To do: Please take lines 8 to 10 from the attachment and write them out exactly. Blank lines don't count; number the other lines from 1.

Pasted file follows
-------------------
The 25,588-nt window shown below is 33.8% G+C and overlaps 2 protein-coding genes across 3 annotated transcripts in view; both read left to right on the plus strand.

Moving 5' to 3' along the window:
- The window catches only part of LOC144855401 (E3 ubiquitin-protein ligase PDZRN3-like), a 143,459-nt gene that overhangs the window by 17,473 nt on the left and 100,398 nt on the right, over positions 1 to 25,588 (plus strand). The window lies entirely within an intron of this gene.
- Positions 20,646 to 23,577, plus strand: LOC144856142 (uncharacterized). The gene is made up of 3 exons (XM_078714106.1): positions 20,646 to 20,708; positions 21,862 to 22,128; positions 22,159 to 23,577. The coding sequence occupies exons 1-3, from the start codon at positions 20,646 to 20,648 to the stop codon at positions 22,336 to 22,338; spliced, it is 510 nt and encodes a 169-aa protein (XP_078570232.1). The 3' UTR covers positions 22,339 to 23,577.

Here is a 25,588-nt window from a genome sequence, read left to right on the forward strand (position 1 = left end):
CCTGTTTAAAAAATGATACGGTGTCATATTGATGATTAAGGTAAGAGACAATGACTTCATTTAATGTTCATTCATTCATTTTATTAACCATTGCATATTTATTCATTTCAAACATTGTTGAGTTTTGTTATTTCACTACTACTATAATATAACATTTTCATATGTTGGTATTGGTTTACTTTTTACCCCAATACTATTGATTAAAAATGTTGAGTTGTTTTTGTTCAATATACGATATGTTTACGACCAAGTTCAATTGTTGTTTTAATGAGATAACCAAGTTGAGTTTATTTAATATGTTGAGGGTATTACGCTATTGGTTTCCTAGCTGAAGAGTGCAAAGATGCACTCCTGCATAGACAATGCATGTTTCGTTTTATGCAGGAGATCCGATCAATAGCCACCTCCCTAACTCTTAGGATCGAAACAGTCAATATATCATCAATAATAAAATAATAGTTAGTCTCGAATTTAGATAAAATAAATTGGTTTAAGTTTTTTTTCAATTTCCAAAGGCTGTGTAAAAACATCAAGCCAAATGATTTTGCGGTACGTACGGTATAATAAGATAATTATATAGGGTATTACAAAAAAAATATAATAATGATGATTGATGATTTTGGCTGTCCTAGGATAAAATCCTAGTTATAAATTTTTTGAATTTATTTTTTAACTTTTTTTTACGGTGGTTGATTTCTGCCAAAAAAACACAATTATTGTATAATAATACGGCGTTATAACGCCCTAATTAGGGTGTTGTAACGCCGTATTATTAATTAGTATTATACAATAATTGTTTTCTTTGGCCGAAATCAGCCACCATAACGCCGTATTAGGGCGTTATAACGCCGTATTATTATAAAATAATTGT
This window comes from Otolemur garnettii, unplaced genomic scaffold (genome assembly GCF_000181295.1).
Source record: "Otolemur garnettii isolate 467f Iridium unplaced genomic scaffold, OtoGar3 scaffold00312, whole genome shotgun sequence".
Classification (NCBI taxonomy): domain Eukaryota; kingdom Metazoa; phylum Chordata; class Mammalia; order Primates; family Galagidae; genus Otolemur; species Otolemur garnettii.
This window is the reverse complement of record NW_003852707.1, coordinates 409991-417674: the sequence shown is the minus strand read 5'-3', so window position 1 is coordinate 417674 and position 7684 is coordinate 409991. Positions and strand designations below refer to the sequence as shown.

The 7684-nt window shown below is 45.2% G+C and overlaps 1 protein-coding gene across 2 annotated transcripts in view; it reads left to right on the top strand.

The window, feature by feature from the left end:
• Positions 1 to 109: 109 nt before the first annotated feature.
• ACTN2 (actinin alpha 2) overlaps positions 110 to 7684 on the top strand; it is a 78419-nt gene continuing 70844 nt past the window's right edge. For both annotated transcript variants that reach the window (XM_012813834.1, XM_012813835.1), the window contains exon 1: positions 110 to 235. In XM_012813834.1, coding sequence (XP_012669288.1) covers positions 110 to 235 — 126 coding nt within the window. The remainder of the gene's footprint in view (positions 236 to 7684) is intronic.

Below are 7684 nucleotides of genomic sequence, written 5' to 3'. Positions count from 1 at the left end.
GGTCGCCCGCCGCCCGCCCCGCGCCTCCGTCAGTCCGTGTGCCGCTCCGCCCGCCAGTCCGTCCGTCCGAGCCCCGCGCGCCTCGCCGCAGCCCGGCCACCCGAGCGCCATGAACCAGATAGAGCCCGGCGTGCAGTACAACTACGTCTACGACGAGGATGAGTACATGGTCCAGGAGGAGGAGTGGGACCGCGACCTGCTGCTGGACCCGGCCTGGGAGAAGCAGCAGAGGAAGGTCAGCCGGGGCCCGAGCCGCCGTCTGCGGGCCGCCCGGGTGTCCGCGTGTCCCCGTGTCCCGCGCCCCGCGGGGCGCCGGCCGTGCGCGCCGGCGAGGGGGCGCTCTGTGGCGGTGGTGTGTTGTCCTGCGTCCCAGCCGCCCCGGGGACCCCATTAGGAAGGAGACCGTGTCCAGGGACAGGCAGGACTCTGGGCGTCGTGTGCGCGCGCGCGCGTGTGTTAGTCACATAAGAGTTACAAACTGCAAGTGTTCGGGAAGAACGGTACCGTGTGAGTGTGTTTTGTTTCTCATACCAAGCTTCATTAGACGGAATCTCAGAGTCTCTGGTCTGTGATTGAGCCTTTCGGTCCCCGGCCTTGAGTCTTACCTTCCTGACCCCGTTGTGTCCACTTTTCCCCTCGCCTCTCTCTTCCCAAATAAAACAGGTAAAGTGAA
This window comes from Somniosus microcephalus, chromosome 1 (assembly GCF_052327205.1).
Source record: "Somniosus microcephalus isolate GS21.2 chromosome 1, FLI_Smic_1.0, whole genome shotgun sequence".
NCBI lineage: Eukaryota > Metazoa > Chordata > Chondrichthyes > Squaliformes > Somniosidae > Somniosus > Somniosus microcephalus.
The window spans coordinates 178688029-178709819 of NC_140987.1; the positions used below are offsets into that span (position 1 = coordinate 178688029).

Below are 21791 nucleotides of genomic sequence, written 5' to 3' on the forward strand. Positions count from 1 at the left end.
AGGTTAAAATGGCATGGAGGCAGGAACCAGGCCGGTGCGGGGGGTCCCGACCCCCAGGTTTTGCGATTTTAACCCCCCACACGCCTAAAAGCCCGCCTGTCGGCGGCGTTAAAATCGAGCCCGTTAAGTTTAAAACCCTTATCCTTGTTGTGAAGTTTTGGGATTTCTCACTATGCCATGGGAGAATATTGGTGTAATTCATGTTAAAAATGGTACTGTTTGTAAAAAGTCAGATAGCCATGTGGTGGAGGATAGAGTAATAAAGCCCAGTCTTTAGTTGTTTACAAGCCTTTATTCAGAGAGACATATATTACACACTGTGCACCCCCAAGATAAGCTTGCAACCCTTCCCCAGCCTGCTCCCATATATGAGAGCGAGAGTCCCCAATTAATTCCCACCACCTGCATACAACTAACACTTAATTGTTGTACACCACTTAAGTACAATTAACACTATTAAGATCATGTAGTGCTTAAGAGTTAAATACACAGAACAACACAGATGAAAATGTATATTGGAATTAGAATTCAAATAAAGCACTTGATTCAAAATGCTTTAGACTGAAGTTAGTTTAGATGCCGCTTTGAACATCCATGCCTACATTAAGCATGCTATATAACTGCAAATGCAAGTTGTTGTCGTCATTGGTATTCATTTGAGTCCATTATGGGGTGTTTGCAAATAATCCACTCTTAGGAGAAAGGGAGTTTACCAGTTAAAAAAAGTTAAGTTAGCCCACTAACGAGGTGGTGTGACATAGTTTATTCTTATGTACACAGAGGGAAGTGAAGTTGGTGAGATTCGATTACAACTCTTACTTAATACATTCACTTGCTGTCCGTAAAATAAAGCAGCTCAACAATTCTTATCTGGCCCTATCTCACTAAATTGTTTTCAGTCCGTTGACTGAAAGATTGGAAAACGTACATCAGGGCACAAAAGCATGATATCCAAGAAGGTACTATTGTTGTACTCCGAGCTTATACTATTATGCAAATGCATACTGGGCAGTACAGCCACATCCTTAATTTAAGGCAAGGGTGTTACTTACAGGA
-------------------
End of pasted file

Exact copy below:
Source record: "Otolemur garnettii isolate 467f Iridium unplaced genomic scaffold, OtoGar3 scaffold00312, whole genome shotgun sequence".
Classification (NCBI taxonomy): domain Eukaryota; kingdom Metazoa; phylum Chordata; class Mammalia; order Primates; family Galagidae; genus Otolemur; species Otolemur garnettii.
This window is the reverse complement of record NW_003852707.1, coordinates 409991-417674: the sequence shown is the minus strand read 5'-3', so window position 1 is coordinate 417674 and position 7684 is coordinate 409991. Positions and strand designations below refer to the sequence as shown.